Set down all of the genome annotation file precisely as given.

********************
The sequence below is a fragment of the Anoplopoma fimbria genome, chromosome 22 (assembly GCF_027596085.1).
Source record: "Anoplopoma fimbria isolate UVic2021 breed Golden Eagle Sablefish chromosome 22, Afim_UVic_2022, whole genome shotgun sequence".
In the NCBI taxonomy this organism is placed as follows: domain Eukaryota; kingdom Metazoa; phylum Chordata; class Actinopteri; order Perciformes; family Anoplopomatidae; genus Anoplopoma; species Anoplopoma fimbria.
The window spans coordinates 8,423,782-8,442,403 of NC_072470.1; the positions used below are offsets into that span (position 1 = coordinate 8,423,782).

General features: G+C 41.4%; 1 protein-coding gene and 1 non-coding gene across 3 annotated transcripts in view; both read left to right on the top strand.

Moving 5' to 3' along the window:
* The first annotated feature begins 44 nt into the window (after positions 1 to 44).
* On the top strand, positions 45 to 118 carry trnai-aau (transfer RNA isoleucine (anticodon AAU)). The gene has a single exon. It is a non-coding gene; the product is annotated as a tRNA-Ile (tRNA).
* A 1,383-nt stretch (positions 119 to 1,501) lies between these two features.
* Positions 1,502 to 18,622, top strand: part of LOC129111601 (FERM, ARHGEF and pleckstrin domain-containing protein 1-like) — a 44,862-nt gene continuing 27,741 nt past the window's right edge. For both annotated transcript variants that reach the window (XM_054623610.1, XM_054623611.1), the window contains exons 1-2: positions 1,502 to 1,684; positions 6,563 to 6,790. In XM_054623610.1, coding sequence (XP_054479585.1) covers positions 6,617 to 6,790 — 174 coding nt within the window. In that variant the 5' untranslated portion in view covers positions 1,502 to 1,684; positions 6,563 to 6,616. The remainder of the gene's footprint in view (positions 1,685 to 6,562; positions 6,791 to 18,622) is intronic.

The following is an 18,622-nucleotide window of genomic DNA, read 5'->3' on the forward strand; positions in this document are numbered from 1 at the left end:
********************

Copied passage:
The sequence below is a fragment of the Anoplopoma fimbria genome, chromosome 22 (assembly GCF_027596085.1).
Source record: "Anoplopoma fimbria isolate UVic2021 breed Golden Eagle Sablefish chromosome 22, Afim_UVic_2022, whole genome shotgun sequence".
In the NCBI taxonomy this organism is placed as follows: domain Eukaryota; kingdom Metazoa; phylum Chordata; class Actinopteri; order Perciformes; family Anoplopomatidae; genus Anoplopoma; species Anoplopoma fimbria.
The window spans coordinates 8,423,782-8,442,403 of NC_072470.1; the positions used below are offsets into that span (position 1 = coordinate 8,423,782).

General features: G+C 41.4%; 1 protein-coding gene and 1 non-coding gene across 3 annotated transcripts in view; both read left to right on the top strand.

Moving 5' to 3' along the window:
* The first annotated feature begins 44 nt into the window (after positions 1 to 44).
* On the top strand, positions 45 to 118 carry trnai-aau (transfer RNA isoleucine (anticodon AAU)). The gene has a single exon. It is a non-coding gene; the product is annotated as a tRNA-Ile (tRNA).
* A 1,383-nt stretch (positions 119 to 1,501) lies between these two features.
* Positions 1,502 to 18,622, top strand: part of LOC129111601 (FERM, ARHGEF and pleckstrin domain-containing protein 1-like) — a 44,862-nt gene continuing 27,741 nt past the window's right edge. For both annotated transcript variants that reach the window (XM_054623610.1, XM_054623611.1), the window contains exons 1-2: positions 1,502 to 1,684; positions 6,563 to 6,790. In XM_054623610.1, coding sequence (XP_054479585.1) covers positions 6,617 to 6,790 — 174 coding nt within the window. In that variant the 5' untranslated portion in view covers positions 1,502 to 1,684; positions 6,563 to 6,616. The remainder of the gene's footprint in view (positions 1,685 to 6,562; positions 6,791 to 18,622) is intronic.

The following is an 18,622-nucleotide window of genomic DNA, read 5'->3' on the forward strand; positions in this document are numbered from 1 at the left end: